Ukraine war hits 100-day mark as Russia's devastation continues
Kyiv, Ukraine - Ukraine called for more help but said it was still holding its own in the besieged eastern city of Severodonetsk as the war reached the 100-day mark on Friday.
The global impact of Russia's invasion was also laid bare with the Kremlin signalling it would be willing to discuss future Ukrainian grain deliveries amid soaring prices.
In contrast, deliveries of Russian oil via sea to the European Union are now officially impossible as the latest round of EU sanctions against Moscow came into force.
The stalemate on the ground was summed up by both sides claiming small victories, with Ukraine's parliamentary speaker Ruslan Stefanchuk saying his country needed more and better military equipment from the West.
"Waiting and hesitation costs lives. One day costs around 100 soldiers' lives and 500 or more wounded," Stefanchuk told dpa.
The sentiment comes as President Joe Biden confirmed on Tuesday that the US will send advanced rocket systems to Ukraine to continue fights off Russia's invasion.
"We want to see a democratic, independent, sovereign and prosperous Ukraine with the means to deter and defend itself against further aggression," Biden said.
Ukraine war: Zelensky says he believes Ukraine will come out on top
Ukrainian President Volodymyr Zelensky said he has faith in victory.
"Exactly 100 days ago, we woke up to a new reality," Zelensky said in a video address recorded in front of his official residence in Kyiv.
He described the experience of war in terms of new words that Ukrainians had to learn. These included terrible ones like "missile," "ruins," and "deportation."
Zelensky stressed his country was fighting for peace and victory.
Kyivv mayor Vitali Klitschko echoed Zelensky's comments, and said he was certain Ukraine will win the war with Russia.
It was 100 days of war full of bloody battles, casualties and deaths, the former world boxing champion said in a video posted on his Telegram channel, "but it is also a time of courage and perseverance."
He added: "We are all standing and fighting together. Everyone in his place. We admire our armed forces." Ukraine will free itself from the "Russian barbarians," he continued.
The Russian military meanwhile said it had launched further missile and artillery strikes in Ukraine as well as airstrikes. The Defense Ministry in Moscow said more than 360 "nationalists" had been eliminated, while 49 weapon systems and military vehicles had been destroyed.
The reports could not be independently verified.
Ukraine war: On the ground update
The Ukrainian military reported that it has managed to hold its positions in the strategically-important city of Severodonetsk.
"Fighting continues in the center of Severodonetsk," the Ukrainian general staff said in its recent situation report, adding that Russian forces were continually shelling Ukrainian positions in the city, as well as in the suburbs.
In addition, the general staff reported Russian airstrikes on the village of Myrna Dolyna and unsuccessful attempts to storm the nearby settlements of Metyolkin and Bilohorivka.
Russian attempts to cut Severodonetsk off from supply lines further west were also unsuccessful, the Ukrainian report said.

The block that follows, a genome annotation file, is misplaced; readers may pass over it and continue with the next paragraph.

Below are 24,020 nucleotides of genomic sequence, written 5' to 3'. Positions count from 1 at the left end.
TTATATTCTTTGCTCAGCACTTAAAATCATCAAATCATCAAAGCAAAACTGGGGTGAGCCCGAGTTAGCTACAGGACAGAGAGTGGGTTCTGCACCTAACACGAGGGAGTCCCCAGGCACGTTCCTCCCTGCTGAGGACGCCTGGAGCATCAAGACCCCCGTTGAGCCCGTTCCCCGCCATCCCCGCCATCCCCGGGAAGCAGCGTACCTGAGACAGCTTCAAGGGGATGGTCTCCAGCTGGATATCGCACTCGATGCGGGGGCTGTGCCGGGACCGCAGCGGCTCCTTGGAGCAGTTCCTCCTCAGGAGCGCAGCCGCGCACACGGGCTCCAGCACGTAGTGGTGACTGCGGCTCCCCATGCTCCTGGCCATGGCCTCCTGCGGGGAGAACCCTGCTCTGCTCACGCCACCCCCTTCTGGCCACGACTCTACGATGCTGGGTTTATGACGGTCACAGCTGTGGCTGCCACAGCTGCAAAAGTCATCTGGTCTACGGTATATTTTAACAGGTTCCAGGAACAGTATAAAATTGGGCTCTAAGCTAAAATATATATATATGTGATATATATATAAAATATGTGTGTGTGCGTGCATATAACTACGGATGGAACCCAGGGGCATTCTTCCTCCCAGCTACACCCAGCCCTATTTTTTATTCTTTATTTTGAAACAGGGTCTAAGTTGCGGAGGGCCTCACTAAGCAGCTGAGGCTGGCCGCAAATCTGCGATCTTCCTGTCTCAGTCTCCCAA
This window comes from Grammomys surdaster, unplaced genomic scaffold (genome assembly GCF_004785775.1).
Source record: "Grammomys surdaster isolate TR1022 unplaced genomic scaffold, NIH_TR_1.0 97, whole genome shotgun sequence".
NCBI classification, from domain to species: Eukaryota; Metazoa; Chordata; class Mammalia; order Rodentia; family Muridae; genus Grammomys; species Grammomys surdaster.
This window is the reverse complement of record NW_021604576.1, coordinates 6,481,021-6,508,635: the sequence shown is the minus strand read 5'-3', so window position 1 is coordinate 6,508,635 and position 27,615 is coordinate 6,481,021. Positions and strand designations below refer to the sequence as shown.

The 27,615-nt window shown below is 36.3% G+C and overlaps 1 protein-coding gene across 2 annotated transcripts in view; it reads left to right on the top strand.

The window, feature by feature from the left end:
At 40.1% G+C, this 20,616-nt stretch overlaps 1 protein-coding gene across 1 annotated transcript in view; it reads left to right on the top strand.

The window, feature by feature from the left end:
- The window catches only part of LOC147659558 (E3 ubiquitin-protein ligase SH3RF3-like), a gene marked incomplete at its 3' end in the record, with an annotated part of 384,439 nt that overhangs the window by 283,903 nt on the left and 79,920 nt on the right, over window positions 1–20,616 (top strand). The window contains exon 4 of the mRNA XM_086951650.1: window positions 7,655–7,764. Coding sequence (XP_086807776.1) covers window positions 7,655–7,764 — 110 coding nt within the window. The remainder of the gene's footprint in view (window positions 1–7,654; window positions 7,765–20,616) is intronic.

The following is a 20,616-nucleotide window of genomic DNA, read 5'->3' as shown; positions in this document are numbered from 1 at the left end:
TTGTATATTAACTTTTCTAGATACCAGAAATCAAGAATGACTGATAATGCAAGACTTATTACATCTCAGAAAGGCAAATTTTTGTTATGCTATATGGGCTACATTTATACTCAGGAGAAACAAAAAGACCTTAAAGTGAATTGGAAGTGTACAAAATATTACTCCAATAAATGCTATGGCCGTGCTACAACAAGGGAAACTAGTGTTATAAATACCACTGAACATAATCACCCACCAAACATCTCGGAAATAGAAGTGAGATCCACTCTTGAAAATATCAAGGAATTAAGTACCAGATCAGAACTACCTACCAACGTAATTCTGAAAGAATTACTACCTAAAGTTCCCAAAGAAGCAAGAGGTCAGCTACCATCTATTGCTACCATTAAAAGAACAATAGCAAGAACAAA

However, the Russian army is amassing forces for an attack on the city of Slovyansk in eastern Ukraine, according to the Ukrainian General Staff. The Ukrainian military said on Facebook that there were up to 20 Russian combat units with armored infantry, artillery, and air defense, numbering 600 to 800 soldiers.
Ukraine war: Mariupol "being held hostage," Oil ban put in place as food prices soar
Meanwhile, the displaced mayor of the captured Ukrainian city of Mariupol accused Russia of holding the remaining citizens hostage.
Vadym Boichenko said there are still about 100,000 residents in the city who are unable to flee to safe Ukrainian territory. He believes Russia is keeping them there to make it more difficult for Ukraine to mount a counter-offensive.
"They are being held there by Russian troops and practically used as human shields," he said in Kyiv.
His comments came as a sixth round of EU sanctions targeting Russian oil, Russian banks and Russian military officials entered into legal force after publication in the EU Official Journal.
EU foreign policy chief Josep Borrell said on Twitter the package was "a big blow to Putin’s war chest," referring to Russian President Vladimir Putin.
The punitive measures on the Kremlin for invading Ukraine come into legal effect after long, drawn-out negotiations to convince Hungary and other landlocked EU countries to agree to a partial ban on Russian oil.
The package targets Russian oil delivered by sea but exempts oil that moves via pipeline such as the Soviet-era Druzhba pipeline, which connects Russia with several Eastern and Central European countries.
Russian oil exports will clearly be hit, but the future of Ukrainian grain exports remains a huge issue of concern for the wider world.
International wheat prices have risen for a fourth consecutive month, up 5.6% in May alone, the UN’s Food and Agriculture Organization (FAO) reported, with the war having a big impact on what is a major global region for grain production.
Grain deliveries from Ukraine are to top Moscow’s diplomatic agenda over the days ahead, Kremlin spokesman Dmitri Peskov said. He confirmed the issue would be discussed between President Putin and Senegalese President Macky Sall in Sochi and during a trip to Turkey next week by Russian Foreign Minister Sergei Lavrov.
Many countries are facing soaring food prices and a humanitarian crisis could result in places such as Africa, experts predict.
Cover photo: REUTERS